“That’s precisely why we have a long-term plan and strategy to help our managers help others.”
Help to help is essential
The support Marius received from his manager at Clarion Hotel Trondheim is an example of how we want things to be “across the board”. That’s precisely why we have a long-term plan and strategy to help our managers help others. This includes a digital workshop for all managers at Strawberry, which focuses on how to support employees facing various challenges, how to recognise when someone is struggling, and how to ensure that your employees maintain good mental health and wellbeing.
We have several targeted plans of how we can make our employees smile and achieve a good work-life balance, even when they are faced with challenges, however big or small.
A good workplace is not just about good managers – it’s very much about your colleagues too. Therefore, in the longer term, we will also make a digital toolbox available to our employees with all the information you need about mental health and wellbeing at Strawberry, including what colleagues or managers can do to support employees who are struggling. We are also planning to hold regular seminars for our employees. With even greater openness and focus, we hope that the threshold to dare to open up will gradually be lowered. It should feel great to work here – simple as that.
“I’d still be good manager, just in a different way compared to before.”
Work, baby, balance
Talking about mental health at Strawberry is already easier now than it used to be according to Johanna Furenbäck, General Manager at Comfort Hotel® Grand Central:
”It has become much more normal to talk about things you’re struggling with than before, and I think the pandemic has taught us a great deal. Mental health was put on the agenda, and I see many examples at hotels within Strawberry where mental health is being talked about more. More and more hotels, including Comfort Hotel Grand Central, are collaborating with external partners to provide people with the support they need to stay in work,” Johanna says.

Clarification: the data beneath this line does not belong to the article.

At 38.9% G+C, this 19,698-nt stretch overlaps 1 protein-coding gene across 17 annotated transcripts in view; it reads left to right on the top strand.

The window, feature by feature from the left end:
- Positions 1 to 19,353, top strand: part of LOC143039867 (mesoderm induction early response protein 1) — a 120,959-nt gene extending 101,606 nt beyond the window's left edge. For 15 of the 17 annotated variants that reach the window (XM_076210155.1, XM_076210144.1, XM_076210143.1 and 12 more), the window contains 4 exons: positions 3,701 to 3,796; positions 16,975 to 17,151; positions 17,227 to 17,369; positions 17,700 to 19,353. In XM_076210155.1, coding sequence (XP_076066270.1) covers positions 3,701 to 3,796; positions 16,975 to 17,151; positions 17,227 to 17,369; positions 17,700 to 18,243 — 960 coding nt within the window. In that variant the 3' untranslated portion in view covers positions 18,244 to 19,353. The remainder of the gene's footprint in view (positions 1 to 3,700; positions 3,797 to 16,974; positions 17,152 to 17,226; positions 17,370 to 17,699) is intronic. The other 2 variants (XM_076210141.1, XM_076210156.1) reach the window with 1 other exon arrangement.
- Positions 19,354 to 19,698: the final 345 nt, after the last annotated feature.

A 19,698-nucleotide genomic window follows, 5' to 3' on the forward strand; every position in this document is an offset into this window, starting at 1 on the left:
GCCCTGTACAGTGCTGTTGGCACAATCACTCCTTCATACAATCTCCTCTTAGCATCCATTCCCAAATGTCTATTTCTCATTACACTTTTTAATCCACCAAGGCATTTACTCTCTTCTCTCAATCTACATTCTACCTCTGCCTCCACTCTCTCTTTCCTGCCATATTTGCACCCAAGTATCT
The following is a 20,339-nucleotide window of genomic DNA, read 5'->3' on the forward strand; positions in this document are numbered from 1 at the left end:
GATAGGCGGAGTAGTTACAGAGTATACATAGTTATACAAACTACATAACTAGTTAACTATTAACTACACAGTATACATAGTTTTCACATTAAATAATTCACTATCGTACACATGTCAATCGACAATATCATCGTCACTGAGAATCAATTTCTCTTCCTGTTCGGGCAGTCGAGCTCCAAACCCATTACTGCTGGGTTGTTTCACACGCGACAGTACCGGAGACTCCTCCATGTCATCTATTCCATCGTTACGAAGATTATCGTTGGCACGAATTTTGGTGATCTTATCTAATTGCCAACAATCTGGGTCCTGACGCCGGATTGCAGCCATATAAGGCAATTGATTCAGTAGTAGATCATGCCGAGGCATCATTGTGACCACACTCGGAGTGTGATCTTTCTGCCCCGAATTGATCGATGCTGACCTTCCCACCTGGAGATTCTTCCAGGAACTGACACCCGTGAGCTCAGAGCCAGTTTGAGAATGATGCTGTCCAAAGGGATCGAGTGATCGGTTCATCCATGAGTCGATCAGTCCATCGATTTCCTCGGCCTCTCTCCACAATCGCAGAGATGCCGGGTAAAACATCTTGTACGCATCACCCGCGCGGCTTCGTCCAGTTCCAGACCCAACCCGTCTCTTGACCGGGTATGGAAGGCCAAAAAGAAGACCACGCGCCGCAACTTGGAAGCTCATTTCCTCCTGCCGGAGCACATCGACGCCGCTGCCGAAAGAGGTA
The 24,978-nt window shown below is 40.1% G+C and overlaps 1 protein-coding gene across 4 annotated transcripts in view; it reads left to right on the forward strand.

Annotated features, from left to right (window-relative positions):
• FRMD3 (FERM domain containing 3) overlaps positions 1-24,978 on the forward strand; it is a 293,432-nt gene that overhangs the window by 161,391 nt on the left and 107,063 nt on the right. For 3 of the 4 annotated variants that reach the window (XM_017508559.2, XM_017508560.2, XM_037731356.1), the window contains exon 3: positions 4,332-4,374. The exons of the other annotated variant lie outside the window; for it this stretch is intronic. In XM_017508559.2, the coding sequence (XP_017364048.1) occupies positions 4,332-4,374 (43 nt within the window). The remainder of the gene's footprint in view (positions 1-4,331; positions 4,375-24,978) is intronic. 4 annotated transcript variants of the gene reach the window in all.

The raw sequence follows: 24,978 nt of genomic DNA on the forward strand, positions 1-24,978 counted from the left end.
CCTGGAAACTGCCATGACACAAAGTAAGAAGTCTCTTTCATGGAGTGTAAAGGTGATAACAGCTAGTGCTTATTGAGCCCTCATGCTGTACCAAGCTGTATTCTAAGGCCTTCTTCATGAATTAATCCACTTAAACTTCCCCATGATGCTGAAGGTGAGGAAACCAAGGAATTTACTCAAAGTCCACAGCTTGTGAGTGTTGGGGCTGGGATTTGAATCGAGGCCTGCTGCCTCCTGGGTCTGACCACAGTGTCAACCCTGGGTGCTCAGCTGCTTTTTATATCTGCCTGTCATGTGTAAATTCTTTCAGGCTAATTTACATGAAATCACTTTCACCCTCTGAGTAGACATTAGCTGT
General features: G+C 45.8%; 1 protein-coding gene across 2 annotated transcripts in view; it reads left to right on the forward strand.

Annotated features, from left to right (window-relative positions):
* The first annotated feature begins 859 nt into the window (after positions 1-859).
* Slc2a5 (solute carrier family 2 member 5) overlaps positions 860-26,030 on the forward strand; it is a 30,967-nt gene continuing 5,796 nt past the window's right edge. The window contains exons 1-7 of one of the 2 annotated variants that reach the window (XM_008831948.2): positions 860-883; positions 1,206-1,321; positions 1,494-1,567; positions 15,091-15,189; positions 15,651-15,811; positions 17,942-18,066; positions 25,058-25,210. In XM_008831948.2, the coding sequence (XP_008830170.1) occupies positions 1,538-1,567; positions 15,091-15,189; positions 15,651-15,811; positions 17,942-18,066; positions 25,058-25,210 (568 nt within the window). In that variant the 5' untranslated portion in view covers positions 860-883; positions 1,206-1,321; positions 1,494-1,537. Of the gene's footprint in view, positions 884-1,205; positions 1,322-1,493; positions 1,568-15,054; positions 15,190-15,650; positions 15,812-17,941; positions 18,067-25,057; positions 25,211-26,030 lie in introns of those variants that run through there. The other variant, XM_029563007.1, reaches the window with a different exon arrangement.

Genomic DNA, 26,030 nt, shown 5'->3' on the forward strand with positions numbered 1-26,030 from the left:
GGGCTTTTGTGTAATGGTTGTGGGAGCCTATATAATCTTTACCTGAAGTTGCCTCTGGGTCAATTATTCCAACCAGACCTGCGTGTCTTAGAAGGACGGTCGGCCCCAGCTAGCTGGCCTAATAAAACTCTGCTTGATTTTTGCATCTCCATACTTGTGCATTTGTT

Johanna Furenbäck, General Manager at Comfort Hotel® Grand Central struggled to find a balance between work and her private life when she became a mother for the first time, and she is glad that she talked about it openly.
Johanna believes that it’s all about balancing the good things. She thinks you need to focus on all the good things in your life at the same time – work, hobbies, family and other things. She believes that her colleagues helped her find a good balance when she returned to work after her first maternity leave.
“When I came back from maternity leave, I was suddenly no longer able to just focus on work, so I spoke openly to my colleagues about having to prioritse differently. I’d still be good manager, just in a different way compared to before. And I was able to vent about how tough motherhood was to other colleagues with young children. It all feels so much better when you open up and talk to each other,” Johanna concludes.
Openness is important to get the help and support you need – but the response and encouragement from managers and colleagues is just as important.
Collaboration with The Human Aspect
We work together with our partner The Human Aspect, in order to help us focus on mental health and wellbeing. The Human Aspect provides a lot of good insights through a series of interviews conducted with all sorts of people who have faced various challenges – be it anxiety, depression, loneliness, cultural differences or general life challenges.
On their website, you can listen to interviews with people who may be facing similar challenges as you, and you can find out how they got through it. Well worth a look, we say!
P.S. There are several jobs available for you to explore if you like the idea of working at a company where mental health is high up on the agenda!